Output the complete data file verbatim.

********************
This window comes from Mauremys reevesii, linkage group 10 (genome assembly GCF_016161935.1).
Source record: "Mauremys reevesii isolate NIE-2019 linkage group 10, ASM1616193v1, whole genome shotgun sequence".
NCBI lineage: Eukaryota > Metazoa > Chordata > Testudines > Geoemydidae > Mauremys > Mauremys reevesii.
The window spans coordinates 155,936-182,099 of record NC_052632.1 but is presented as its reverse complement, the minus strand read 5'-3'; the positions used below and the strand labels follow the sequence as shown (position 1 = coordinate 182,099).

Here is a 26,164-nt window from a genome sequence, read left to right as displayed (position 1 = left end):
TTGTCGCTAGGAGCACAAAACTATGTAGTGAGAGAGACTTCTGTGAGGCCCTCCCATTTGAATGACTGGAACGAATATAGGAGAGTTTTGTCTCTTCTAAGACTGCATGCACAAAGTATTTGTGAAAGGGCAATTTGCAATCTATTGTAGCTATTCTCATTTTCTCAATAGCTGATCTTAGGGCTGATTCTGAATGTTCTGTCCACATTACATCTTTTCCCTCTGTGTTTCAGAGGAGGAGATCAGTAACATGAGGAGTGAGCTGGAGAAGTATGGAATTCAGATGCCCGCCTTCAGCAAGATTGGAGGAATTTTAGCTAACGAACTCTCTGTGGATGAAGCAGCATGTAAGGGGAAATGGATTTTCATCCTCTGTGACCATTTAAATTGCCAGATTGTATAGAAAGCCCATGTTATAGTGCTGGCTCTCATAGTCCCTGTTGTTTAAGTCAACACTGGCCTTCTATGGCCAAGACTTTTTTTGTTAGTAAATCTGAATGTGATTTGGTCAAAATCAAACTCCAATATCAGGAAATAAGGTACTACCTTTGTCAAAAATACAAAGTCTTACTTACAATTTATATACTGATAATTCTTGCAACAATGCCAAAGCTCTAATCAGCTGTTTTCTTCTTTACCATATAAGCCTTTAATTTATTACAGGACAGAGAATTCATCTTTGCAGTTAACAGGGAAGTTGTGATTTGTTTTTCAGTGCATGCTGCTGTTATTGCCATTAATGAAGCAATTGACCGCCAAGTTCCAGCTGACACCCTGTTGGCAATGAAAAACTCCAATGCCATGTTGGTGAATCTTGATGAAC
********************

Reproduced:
This window comes from Mauremys reevesii, linkage group 10 (genome assembly GCF_016161935.1).
Source record: "Mauremys reevesii isolate NIE-2019 linkage group 10, ASM1616193v1, whole genome shotgun sequence".
NCBI lineage: Eukaryota > Metazoa > Chordata > Testudines > Geoemydidae > Mauremys > Mauremys reevesii.
The window spans coordinates 155,936-182,099 of record NC_052632.1 but is presented as its reverse complement, the minus strand read 5'-3'; the positions used below and the strand labels follow the sequence as shown (position 1 = coordinate 182,099).

Here is a 26,164-nt window from a genome sequence, read left to right as displayed (position 1 = left end):
TTGTCGCTAGGAGCACAAAACTATGTAGTGAGAGAGACTTCTGTGAGGCCCTCCCATTTGAATGACTGGAACGAATATAGGAGAGTTTTGTCTCTTCTAAGACTGCATGCACAAAGTATTTGTGAAAGGGCAATTTGCAATCTATTGTAGCTATTCTCATTTTCTCAATAGCTGATCTTAGGGCTGATTCTGAATGTTCTGTCCACATTACATCTTTTCCCTCTGTGTTTCAGAGGAGGAGATCAGTAACATGAGGAGTGAGCTGGAGAAGTATGGAATTCAGATGCCCGCCTTCAGCAAGATTGGAGGAATTTTAGCTAACGAACTCTCTGTGGATGAAGCAGCATGTAAGGGGAAATGGATTTTCATCCTCTGTGACCATTTAAATTGCCAGATTGTATAGAAAGCCCATGTTATAGTGCTGGCTCTCATAGTCCCTGTTGTTTAAGTCAACACTGGCCTTCTATGGCCAAGACTTTTTTTGTTAGTAAATCTGAATGTGATTTGGTCAAAATCAAACTCCAATATCAGGAAATAAGGTACTACCTTTGTCAAAAATACAAAGTCTTACTTACAATTTATATACTGATAATTCTTGCAACAATGCCAAAGCTCTAATCAGCTGTTTTCTTCTTTACCATATAAGCCTTTAATTTATTACAGGACAGAGAATTCATCTTTGCAGTTAACAGGGAAGTTGTGATTTGTTTTTCAGTGCATGCTGCTGTTATTGCCATTAATGAAGCAATTGACCGCCAAGTTCCAGCTGACACCCTGTTGGCAATGAAAAACTCCAATGCCATGTTGGTGAATCTTGATGAAC